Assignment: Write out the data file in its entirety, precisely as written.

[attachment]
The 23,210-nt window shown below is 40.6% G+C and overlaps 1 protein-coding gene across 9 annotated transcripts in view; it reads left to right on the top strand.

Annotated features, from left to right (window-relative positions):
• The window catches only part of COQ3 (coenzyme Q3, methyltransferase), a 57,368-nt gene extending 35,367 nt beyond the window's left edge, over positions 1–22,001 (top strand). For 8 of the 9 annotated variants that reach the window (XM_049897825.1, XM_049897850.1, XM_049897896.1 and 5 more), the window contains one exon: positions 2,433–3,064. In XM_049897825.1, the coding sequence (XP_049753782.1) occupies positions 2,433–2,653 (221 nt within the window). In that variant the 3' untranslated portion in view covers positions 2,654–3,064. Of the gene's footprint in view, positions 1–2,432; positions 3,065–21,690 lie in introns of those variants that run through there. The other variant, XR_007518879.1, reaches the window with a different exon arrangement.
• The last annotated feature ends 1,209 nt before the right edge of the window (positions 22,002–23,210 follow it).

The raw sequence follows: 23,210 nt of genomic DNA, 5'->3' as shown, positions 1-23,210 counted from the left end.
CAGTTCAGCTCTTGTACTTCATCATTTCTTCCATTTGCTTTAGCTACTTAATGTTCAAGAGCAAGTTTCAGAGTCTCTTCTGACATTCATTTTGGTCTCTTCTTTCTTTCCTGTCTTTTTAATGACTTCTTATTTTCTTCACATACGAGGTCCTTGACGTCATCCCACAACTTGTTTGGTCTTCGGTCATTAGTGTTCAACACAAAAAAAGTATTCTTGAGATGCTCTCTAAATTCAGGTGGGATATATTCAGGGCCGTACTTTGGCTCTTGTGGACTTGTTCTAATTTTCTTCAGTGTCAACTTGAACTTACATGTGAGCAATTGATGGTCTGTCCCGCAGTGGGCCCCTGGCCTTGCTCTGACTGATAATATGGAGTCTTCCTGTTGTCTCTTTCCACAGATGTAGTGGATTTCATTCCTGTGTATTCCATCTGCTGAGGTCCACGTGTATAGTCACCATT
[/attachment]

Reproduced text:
The 23,210-nt window shown below is 40.6% G+C and overlaps 1 protein-coding gene across 9 annotated transcripts in view; it reads left to right on the top strand.

Annotated features, from left to right (window-relative positions):
• The window catches only part of COQ3 (coenzyme Q3, methyltransferase), a 57,368-nt gene extending 35,367 nt beyond the window's left edge, over positions 1–22,001 (top strand). For 8 of the 9 annotated variants that reach the window (XM_049897825.1, XM_049897850.1, XM_049897896.1 and 5 more), the window contains one exon: positions 2,433–3,064. In XM_049897825.1, the coding sequence (XP_049753782.1) occupies positions 2,433–2,653 (221 nt within the window). In that variant the 3' untranslated portion in view covers positions 2,654–3,064. Of the gene's footprint in view, positions 1–2,432; positions 3,065–21,690 lie in introns of those variants that run through there. The other variant, XR_007518879.1, reaches the window with a different exon arrangement.
• The last annotated feature ends 1,209 nt before the right edge of the window (positions 22,002–23,210 follow it).

The raw sequence follows: 23,210 nt of genomic DNA, 5'->3' as shown, positions 1-23,210 counted from the left end.
CAGTTCAGCTCTTGTACTTCATCATTTCTTCCATTTGCTTTAGCTACTTAATGTTCAAGAGCAAGTTTCAGAGTCTCTTCTGACATTCATTTTGGTCTCTTCTTTCTTTCCTGTCTTTTTAATGACTTCTTATTTTCTTCACATACGAGGTCCTTGACGTCATCCCACAACTTGTTTGGTCTTCGGTCATTAGTGTTCAACACAAAAAAAGTATTCTTGAGATGCTCTCTAAATTCAGGTGGGATATATTCAGGGCCGTACTTTGGCTCTTGTGGACTTGTTCTAATTTTCTTCAGTGTCAACTTGAACTTACATGTGAGCAATTGATGGTCTGTCCCGCAGTGGGCCCCTGGCCTTGCTCTGACTGATAATATGGAGTCTTCCTGTTGTCTCTTTCCACAGATGTAGTGGATTTCATTCCTGTGTATTCCATCTGCTGAGGTCCACGTGTATAGTCACCATT